1. The low stone walls in the Scree Garden and plants in gravel with no edging look very much like your garden. I enjoyed your tour. Beth Chatto's garden is on my must-see list if I do make a trip to see English gardens some day. There are so many but this one stands out to me because the techniques are so familiar and beautifully done at the same time.

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    1. And yet the ground is quite different Shirley. She has this sand and gravel and prepared the ground to quite depth. Less rainfall than we get but a much milder climate. If only we could dig down 8' but it is out of the question.

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  2. Beth Chatto's book on her gravel garden has a treasured place in my garden book collection. I've long admired her but never realized that there was so much more to her garden. I'm also impressed by how pristine everything looks. I can only hope to see it in person one day - and what I wouldn't give to be able to shop in her on-site nursery. Thanks so much for sharing your visit, Jenny! Your photos are wonderful.

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    1. We were surprised to at the extent of the garden and its different soils. I have the book too but it certainly has more meaning now that I have seen the garden in person. I often find that.

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  3. I knew the garden was one of many parts. I however had no idea there was a huge, full-fledged nursery included. How difficult it must have been to not take home any plants.

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    1. I would have loved to have shopped there but you know the rules about bringing plants into the country. Still I was really impressed with the organization.

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  4. Lovely photos. I live 3 miles from Beth Chatto's delightful garden and visit it regularly throughout the year, through all seasons. It provides wonderful sights and moods nearly all year round. The nursery is great, but has rather a lot of my money now, irresistible. I'm glad you enjoyed your visit to one of the many jewels of my neighborhood.

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    1. Oh Jade-I am beginning to wonder why I ever left England. Of course I wasn't thinking gardening at the time. You certainly live in an interesting gardening area. DO you have a bog? I would love to see what you grow.

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  5. I love the gardens. And I like the phrase overshadowed. I will be using this phrase alot in my planning as I always plant too close.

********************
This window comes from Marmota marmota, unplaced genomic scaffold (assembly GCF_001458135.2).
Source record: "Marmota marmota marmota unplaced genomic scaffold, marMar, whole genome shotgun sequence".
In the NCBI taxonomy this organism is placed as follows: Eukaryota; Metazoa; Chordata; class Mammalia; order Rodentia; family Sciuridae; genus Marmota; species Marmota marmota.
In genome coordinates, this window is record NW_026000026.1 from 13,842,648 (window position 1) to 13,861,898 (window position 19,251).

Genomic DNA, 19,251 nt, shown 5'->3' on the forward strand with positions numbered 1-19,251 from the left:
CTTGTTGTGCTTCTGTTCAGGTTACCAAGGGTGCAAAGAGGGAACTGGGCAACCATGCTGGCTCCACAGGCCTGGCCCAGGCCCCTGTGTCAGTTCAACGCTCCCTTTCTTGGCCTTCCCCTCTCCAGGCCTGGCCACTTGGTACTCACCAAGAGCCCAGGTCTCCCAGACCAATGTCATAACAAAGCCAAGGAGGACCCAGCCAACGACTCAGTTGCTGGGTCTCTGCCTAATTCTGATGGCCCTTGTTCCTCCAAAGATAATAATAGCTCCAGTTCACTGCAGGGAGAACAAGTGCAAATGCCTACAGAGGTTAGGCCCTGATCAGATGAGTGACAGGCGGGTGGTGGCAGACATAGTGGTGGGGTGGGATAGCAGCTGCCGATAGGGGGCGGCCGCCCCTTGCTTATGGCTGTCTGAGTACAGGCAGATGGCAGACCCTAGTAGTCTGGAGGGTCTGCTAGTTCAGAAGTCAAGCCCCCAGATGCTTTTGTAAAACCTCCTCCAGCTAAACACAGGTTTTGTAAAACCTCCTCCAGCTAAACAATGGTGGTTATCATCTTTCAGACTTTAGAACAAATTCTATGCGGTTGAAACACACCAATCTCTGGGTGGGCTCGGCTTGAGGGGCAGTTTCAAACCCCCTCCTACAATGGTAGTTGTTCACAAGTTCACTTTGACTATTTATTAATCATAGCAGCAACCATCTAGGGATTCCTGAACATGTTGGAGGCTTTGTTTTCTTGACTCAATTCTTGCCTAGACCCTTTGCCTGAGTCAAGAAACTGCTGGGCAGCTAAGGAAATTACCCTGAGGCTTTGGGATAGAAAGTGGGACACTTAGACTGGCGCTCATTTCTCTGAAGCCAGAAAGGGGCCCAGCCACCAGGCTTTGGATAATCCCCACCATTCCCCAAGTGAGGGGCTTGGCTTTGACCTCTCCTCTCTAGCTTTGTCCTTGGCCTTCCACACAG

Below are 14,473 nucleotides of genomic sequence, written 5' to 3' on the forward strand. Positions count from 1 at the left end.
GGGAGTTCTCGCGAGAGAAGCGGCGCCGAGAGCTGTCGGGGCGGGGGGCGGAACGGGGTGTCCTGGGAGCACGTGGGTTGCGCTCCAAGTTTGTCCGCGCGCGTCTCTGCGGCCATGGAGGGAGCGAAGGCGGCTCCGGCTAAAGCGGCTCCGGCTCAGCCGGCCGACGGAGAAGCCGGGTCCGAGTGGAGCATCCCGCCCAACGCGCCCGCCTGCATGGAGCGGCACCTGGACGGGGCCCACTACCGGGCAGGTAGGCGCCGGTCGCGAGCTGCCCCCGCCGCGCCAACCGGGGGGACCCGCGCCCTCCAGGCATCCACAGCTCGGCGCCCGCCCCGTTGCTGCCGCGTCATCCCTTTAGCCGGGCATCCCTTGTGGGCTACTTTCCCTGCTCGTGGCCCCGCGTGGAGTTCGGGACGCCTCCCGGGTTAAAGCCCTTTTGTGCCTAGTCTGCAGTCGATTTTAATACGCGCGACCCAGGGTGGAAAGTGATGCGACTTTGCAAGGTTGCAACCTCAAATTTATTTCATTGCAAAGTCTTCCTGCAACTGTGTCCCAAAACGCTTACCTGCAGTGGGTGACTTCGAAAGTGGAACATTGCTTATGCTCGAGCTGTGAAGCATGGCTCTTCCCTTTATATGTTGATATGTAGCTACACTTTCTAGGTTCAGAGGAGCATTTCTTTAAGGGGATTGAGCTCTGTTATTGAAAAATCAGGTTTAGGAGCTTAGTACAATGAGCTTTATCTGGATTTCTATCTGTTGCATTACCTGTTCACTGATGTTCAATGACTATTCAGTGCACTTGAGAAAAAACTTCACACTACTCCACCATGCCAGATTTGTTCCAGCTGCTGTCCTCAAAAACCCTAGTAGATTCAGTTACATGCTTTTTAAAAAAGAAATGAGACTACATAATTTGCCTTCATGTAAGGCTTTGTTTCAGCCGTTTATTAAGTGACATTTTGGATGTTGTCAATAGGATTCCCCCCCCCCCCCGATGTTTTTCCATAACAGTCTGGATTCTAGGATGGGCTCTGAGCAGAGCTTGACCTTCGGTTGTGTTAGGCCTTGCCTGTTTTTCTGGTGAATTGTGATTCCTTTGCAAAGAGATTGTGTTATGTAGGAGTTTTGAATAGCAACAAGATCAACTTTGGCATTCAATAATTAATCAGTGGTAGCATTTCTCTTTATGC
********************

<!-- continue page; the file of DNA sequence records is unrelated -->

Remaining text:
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    1. Me too. Overshadowing accounts for a great number of losses in my garden.

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  6. Thank you so much for sharing your garden travels. I have Beth Chatto's book on her gravel garden and would love to see it in person some day.

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    1. I have the book too and am reading it again now that it has so much more meaning. Alas,although I have gravel I have rock and caliche down there too and I don't have one of those machines to break it up!

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  7. Jenny, thanks so much for this tour of an iconic garden/nursery. Your own keen interest and practical knowledge of such plantings really shines through and informs the excellent photos. What a treat!

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    1. Thanks Denise. Now, 'back to the gardening' with some fresh ideas in my head!

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  8. Beautiful!
    I love "traveling" with you.

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    1. Well, I am glad you like coming along. Lots more to come.

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  9. What an incredible garden--love the different looks of the different gardens. Amazing.
    Do you have any idea how many people it takes to look after a garden like that? I'd be curious to know. Thanks for sharing this . It was amazing!

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  10. What a marvelous garden - and shopping, too! The gravel garden and water garden are particularly beautiful. I hope Ms. Chatto has a good plan for the gardens in the distant future. I like the garden quote - so true.